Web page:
The Americans With Disabilities Act and Whitewater Therapy

Peter Winn

Rebecca Lawton, a Grand Canyon River guide and recipient of the first annual Ellen Meloy Desert Writers award in 2006 describes the value of outdoor activity in her essay “The Healing Power of Nature”: ‘Healing happens for people almost without exception.’In 1978, Vaughn Short wrote a poem in his anthology “Raging River Lonely Trail: Tales Told by the Campfires Glow” called The One Armed Boatmen Who Rowed In Circles.  Today, computerized waterproof prosthetics make it possible for amputees to row and swim as well as anyone else, and reduce or eliminate phantom pain.

According to a 2009 Harris poll, “people with disabilities who indicate that they are physically active are more likely to be employed, to believe that being physically active has helped them advance in their jobs, and to lead to a healthier lifestyle. Those physically active report a greater life satisfaction and are more sociable and positive about their life prospects.”2 Team River Runner (TRR) is a chapter of MoveUnitedSports (MUS).  When I volunteered for TRR (2008-2013), it was a chapter of Disabled Sports USA (DSUSA), which merged with MUS after I retired.  At that time TRR had chapters in all 50 states, associated with VA Hospitals located in river towns, many of which my grandfather had commissioned in WWII.

Jimmy, an Iraq war veteran trained to kayak by TRR, at the mouth of the Little Colorado in the Grand Canyon in 2010. Photo by Marc Huster.

Not only was Jimmy missing a leg, he had a bad case of PTSD and an incredibly foul mouth.  The 16-day kayak trip though the Grand Canyon changed his life, and he later admitted it saved his marriage.  A trip though the Grand Canyon, or down any river, changes people’s lives, but for people with disabilities the change is dramatic.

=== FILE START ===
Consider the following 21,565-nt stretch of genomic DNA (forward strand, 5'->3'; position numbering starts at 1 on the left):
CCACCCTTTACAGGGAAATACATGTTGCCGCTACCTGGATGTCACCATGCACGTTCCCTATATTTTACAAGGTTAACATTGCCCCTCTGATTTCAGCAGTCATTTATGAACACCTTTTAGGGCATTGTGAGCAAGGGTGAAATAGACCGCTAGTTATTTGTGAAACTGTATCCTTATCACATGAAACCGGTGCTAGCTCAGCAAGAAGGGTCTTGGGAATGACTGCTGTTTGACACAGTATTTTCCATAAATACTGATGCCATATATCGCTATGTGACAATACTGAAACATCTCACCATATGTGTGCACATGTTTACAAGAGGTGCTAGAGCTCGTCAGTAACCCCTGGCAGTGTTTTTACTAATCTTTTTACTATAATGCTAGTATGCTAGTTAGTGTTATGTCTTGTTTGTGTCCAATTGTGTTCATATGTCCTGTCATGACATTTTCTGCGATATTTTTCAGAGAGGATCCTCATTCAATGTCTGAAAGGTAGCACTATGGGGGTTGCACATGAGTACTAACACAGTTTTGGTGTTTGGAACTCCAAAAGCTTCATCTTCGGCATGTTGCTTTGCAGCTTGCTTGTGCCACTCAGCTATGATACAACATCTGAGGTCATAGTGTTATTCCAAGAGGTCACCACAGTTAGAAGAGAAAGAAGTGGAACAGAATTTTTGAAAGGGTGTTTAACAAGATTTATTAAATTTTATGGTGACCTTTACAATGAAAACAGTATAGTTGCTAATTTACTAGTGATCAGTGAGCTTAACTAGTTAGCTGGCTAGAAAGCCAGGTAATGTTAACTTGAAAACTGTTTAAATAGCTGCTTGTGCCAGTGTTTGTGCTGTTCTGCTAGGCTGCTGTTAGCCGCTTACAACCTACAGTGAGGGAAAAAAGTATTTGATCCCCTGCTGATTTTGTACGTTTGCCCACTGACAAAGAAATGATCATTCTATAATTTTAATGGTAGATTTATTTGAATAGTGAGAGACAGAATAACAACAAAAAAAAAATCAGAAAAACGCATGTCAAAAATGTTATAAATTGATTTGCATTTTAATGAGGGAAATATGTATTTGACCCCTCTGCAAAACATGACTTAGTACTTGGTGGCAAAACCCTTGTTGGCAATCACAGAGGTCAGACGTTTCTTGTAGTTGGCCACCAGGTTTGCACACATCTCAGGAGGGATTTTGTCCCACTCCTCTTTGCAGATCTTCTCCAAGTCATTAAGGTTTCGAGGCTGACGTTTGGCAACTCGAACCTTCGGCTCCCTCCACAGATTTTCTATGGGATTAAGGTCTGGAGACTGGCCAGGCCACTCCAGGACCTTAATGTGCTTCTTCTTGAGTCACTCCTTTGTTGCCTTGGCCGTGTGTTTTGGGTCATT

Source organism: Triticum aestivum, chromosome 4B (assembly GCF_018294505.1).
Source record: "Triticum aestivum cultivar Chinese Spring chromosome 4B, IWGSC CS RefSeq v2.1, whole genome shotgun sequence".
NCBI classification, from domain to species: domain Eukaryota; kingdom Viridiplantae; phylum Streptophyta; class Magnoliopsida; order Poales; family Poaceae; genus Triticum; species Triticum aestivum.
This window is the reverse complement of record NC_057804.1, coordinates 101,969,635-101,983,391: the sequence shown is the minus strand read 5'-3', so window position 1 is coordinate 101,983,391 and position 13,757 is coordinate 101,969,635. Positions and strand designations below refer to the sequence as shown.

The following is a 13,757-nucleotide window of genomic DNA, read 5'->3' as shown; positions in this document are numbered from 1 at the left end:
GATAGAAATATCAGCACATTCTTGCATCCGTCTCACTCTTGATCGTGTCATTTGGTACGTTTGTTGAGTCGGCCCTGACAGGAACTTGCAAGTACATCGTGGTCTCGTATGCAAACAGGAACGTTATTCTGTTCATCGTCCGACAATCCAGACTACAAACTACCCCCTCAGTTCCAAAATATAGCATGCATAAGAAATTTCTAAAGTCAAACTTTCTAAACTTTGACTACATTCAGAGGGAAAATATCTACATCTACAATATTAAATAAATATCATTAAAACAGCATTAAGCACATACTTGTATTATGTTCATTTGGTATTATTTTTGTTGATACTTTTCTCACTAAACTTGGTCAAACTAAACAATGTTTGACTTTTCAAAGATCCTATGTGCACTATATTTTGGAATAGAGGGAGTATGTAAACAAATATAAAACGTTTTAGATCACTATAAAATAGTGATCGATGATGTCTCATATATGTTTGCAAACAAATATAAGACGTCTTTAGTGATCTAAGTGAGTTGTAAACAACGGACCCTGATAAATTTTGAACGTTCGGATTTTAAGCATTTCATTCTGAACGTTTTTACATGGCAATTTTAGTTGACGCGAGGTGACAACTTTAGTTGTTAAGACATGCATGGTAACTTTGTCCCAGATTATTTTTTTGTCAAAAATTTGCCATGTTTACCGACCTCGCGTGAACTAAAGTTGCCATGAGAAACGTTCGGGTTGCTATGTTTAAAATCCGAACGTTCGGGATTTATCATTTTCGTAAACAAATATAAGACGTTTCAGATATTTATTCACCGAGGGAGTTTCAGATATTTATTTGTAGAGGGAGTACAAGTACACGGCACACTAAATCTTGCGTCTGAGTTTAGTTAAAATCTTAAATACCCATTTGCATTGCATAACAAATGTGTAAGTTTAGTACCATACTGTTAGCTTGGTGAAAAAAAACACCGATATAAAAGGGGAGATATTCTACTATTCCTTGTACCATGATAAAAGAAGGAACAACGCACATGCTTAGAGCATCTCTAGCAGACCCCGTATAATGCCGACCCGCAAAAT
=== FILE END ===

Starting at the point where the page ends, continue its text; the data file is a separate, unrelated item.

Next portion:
One of the largest rafting companies in the Grand Canyon, Arizona Rafting Company (AzRA), was originally called the American River Touring Association (ARTA).  It was started by Lou Elliott in the 1960s.  His son Rob changed the name to AzRA after Lou passed away, and Rob’s daughter Alex is currently a co-owner.  Lou was a good friend of David Brower and Martin Litton and active in the Sierra Club’s efforts to stop the Echo Park Dam in Dinosaur National Monument.  He also believed that whitewater boating was a form of therapy for everyone, including people with physical and mental health problems.  The first year I worked for ARTA (1967), Lou asked me to volunteer on a couple of two-day river trips on the Stanislaus River in the Sierra foothills.   On one, our “passengers” were boys from a home for juvenile delinquents (read “Down River” and “River Thunder” by Will Hobbs).  On the other, we had a young blind man and a paraplegic guy.  By the end of this trip, the blind guy was rowing and the paraplegic guy was telling him which oar to pull.  A few years later, several ARTA guides formed a non-profit called “Etcetera” that focused on taking people who are mental and physically challenged on river trips.  There’s a fun story of one in “There’s This River,” a collection of stories written by Grand Canyon river guides, including the editor, Christa Sadler: “Jumping with Mice,” by Shane Murphy (available at the Bluff library).

In the early 1970s, the whitewater rafting business nationwide was expanding so rapidly it was difficult to train new guides fast enough.  Lou and several other company owners came up with the idea of hiring Vietnam War veterans – they were comfortable with risk taking, strong, and good at taking orders.  Many also had post-traumatic stress disorder (PTSD), but it wasn’t called that until 1980. Before then it was called “shell shock,” just as it had been in WWI, WWII and the Korean and Vietnam wars.  Studies since then have shown that less than 20% of people who experience severe trauma suffer from long term PTSD, so it’s really a recovery dysfunction3 and one very effective way to accelerate recovery is whitewater therapy.

Towing Troy up the Little Colorado in 2008.  Photo by Ralf Buckley.